Down in the wide valley one could find industry

and problems.  But up here on this hilltop

we feel we ought to say something grateful,

even as the size and perfection of the moment

is somewhat numbing. “Oh look!” Nan says,

spotting a wicker dovecot with one white bird

as the scent of the lilacs surrounding the terrace

is about to become the memory of something lost

wrapped up in its gift of beauty.


Whenever I’ve been happy, I have to admit

I have to ask if it only looked like happiness

extrinsically, and was more complicated inside.

But for Nan the cafe has become the setting

of a wonderful dream.  “It was so real,

she said, lying in bed beside me this morning.

It was as if she’d suddenly received

an insight about heaven.  “I could feel

the cold metal of the wrought iron table.”

And were you cold?”  I asked.  Oh no,” she said

It was perfect.  I was really there.”



                              ­­–– Alan Feldman





The Red Letters 3.0: A New Beginning (Perhaps)   

At the outset of the Covid pandemic, when fear was at its highest, the Red Letter Project was intended to remind us of community: that, even isolated in our homes, we could still face this challenge together.  As Arlington’s Poet Laureate, I began sending out a poem of comfort each Friday, featuring the fine talents from our town and its neighbors.  Because I enlisted the partnership of seven local arts and community organizations, distribution of the poems spread quickly – and, with subscribers sharing and re-posting the installments, soon we had readers, not only throughout the Commonwealth, but across the country.  And I delighted in the weekly e-mails I’d receive with praise for the poets; as one reader recently commented: “You give me the gift of a quiet, contemplative break—with something to take away and reflect on.”


Then our circumstance changed dramatically again: following the murder of George Floyd, the massive social and political unrest, and the national economic catastrophe, the distress of the pandemic was magnified.  Red Letter 2.0 announced that I would seek out as diverse a set of voices as I could find – from Massachusetts and beyond – so that their poems might inspire, challenge, deepen the conversation we were, by necessity, engaged in.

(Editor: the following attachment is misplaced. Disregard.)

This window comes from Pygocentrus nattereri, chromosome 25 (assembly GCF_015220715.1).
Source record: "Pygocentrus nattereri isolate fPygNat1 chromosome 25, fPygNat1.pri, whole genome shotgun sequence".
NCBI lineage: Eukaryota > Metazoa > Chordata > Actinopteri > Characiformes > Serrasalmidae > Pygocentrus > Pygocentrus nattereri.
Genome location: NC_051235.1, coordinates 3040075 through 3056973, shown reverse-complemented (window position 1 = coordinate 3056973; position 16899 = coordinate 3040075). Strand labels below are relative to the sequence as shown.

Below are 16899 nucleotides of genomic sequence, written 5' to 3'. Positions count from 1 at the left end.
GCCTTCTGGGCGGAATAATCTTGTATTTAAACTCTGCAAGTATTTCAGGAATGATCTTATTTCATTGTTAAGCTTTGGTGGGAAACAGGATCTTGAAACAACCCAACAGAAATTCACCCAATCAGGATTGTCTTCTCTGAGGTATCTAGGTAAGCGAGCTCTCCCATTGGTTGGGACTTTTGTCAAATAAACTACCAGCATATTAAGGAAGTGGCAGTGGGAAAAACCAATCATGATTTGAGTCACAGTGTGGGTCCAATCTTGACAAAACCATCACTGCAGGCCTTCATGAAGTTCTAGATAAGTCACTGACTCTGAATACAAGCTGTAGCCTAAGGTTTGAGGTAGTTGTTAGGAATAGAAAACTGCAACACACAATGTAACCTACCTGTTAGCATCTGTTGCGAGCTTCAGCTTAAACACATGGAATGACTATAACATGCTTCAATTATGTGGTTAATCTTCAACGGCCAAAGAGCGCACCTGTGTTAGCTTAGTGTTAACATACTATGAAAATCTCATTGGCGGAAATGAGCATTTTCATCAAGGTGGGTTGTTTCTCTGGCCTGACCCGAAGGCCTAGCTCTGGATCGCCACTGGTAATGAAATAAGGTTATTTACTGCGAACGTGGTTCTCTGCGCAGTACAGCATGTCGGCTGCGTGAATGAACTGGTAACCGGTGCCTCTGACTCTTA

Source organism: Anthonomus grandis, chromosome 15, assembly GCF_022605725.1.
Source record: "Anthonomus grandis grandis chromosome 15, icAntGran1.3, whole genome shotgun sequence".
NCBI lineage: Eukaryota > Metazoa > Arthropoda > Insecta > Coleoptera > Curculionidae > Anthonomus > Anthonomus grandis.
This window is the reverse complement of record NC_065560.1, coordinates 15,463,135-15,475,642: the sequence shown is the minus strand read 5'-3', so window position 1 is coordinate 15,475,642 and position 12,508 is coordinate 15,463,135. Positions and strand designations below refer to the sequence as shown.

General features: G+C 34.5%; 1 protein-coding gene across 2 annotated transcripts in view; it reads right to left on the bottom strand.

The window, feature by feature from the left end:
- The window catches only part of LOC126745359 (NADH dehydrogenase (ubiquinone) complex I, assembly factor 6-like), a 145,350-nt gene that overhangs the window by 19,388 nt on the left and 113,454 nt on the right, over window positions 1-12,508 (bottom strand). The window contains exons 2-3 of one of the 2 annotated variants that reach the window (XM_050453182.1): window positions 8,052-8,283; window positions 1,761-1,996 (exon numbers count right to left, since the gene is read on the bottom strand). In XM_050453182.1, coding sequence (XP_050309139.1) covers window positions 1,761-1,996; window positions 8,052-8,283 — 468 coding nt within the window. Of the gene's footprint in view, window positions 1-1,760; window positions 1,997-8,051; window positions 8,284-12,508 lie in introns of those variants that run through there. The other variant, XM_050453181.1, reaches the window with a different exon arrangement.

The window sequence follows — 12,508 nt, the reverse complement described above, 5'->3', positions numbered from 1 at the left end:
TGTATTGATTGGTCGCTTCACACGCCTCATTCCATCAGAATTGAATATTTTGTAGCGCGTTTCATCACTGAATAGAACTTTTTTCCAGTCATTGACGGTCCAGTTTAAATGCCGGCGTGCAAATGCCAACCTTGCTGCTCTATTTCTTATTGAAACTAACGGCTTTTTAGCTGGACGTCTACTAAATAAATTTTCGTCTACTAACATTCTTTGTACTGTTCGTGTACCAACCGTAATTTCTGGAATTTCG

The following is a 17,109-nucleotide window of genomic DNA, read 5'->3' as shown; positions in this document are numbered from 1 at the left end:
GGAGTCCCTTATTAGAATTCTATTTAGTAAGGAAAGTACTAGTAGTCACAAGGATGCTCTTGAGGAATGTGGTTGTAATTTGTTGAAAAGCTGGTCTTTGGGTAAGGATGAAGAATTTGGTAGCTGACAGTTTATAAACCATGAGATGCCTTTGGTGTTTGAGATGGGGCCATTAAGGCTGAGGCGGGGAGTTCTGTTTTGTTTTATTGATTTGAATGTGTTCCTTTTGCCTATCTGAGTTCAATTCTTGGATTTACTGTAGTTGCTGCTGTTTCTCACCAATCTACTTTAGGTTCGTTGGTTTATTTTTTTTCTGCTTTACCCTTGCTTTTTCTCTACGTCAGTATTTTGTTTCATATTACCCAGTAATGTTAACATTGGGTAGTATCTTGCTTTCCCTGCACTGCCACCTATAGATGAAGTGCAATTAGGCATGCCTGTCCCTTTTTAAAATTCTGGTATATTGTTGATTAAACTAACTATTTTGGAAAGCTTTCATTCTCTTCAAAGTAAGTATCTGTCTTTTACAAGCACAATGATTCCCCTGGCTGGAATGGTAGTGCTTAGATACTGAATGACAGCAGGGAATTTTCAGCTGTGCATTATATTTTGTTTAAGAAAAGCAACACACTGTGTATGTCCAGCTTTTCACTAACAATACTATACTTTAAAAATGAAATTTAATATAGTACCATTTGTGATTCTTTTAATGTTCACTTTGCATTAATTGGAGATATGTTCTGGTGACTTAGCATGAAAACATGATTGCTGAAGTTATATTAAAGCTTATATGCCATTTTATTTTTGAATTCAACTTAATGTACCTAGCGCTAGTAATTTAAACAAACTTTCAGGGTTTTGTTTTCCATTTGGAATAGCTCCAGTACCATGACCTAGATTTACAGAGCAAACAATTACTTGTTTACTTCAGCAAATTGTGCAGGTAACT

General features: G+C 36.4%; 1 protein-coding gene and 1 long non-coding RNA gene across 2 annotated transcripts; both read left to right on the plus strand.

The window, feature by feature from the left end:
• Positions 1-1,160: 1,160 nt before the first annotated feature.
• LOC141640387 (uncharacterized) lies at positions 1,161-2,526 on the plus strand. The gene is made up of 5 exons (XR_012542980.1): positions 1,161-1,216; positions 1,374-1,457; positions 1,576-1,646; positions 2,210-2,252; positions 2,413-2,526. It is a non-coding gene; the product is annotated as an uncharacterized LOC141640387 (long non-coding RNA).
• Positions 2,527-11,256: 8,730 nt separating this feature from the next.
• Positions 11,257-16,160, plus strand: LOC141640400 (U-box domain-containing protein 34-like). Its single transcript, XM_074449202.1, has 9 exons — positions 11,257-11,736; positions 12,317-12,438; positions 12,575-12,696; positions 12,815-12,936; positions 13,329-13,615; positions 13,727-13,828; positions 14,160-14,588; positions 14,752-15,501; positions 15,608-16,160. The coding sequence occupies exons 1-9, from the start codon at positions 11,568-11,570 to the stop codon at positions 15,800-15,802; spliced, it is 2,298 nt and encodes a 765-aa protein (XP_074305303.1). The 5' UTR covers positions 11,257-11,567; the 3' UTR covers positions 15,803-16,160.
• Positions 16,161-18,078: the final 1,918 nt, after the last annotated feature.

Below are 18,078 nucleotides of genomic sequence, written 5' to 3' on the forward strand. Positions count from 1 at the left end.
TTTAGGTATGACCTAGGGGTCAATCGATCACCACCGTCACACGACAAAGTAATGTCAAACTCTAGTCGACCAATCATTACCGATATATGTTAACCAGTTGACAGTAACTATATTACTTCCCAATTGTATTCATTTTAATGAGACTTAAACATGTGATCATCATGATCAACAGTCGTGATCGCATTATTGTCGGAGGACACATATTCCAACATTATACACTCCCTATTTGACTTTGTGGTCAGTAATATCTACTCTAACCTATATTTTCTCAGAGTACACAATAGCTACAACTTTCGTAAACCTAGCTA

Now, with widespread vaccination, an economic rebound, and a shift in the political landscape, I intend to help this forum continue to evolve – Red Letter 3.0.  For the last 15 months, I’ve heard one question again and again: when will we get back our old lives?  It may pain us to admit it, but that is little more than a fantasy.  Our lives have been altered irrevocably – not only our understanding of how thoroughly interdependent we are, both locally and globally, but how fragile and utterly precious is all that we love.  Weren’t you bowled over recently by how good it felt just to hug a friend or family member?  Or to walk unmasked through a grocery, noticing all the faces?  So I think the question we must wrestle with is this: knowing what we know, how will we begin shaping our new life?  Will we quickly forget how grateful we felt that strangers put themselves at risk, every day, so that we might purchase milk and bread, ride the bus to work, or be cared for by a doctor or nurse?  Will we slip back into our old drowse and look away from the pain so many are forced to endure – in this, the wealthiest nation on the planet?  Will we stop noticing those simple beauties all around us?  The poet Mary Oliver said it plainly: “Tell me, what is it you plan to do with your one wild and precious life?”  I will continue to offer RLP readers the work of poets who are engaged in these questions, hoping their voices will fortify all of ours.


Two of our partner sites will continue re-posting each Red Letter weekly: the YourArlington news blog (, and the Boston Area Small Press and Poetry Scene (  If you would like to receive these poems every Friday in your own in-box – or would like to write in with comments or submissions – send correspondence to:


Thursday, March 17, 2022

Somerville’s Denise Levertov: The Poet of Glover Circle


Somerville’s Denise Levertov: The Poet of Glover Circle

Article by Doug Holder

Mark Pawlak, a former Somerville resident, had an informal apprenticeship with the late poet Denise Levertov ( 1923 to 1997). Levertov, a noted lyrical and political poet held court at her home at Glover Circle, right outside Davis Square. While teaching at Tufts and MIT, she sort of had an ongoing poetry salon at her house where poets like Mark Pawlak learned their craft back in the 60s and 70s. Pawlak has a new book about his experiences with Levertov entitled “ My Deniversity: Knowing Denise Levertov.” I had the chance to speak with Pawlak on my Somerville Media TV show, “ Poet to Poet: Writer to Writer.”

Pawlak, an accomplished writer and poet in his own right, and a founder of the noted “ Hanging Loose Press,” told me that he thought Levertov had three distinct phases in her life. The first was when she immigrated from London, and married Mitch Goldman-- a writer and political activist from Brooklyn. Then she transitioned to become an ‘American.’ Pawlak recalled that she wrestled with the American idiom. She eventually became comfortable with it.  Levertov’s early poems were very sensual. The noted poet William Carlos Williams compared her to Sappho. Later—she transitioned to becoming a more political poet. With the advent of the Vietnam War, she and her husband became devoted anti-war activists. So the political gradually seeped into her poetry. Pawlak said “ She never stopped being political.” Pawlak continued. “Some poets said her poetry suffered because of this new trend-- they felt her poems were too didactic.”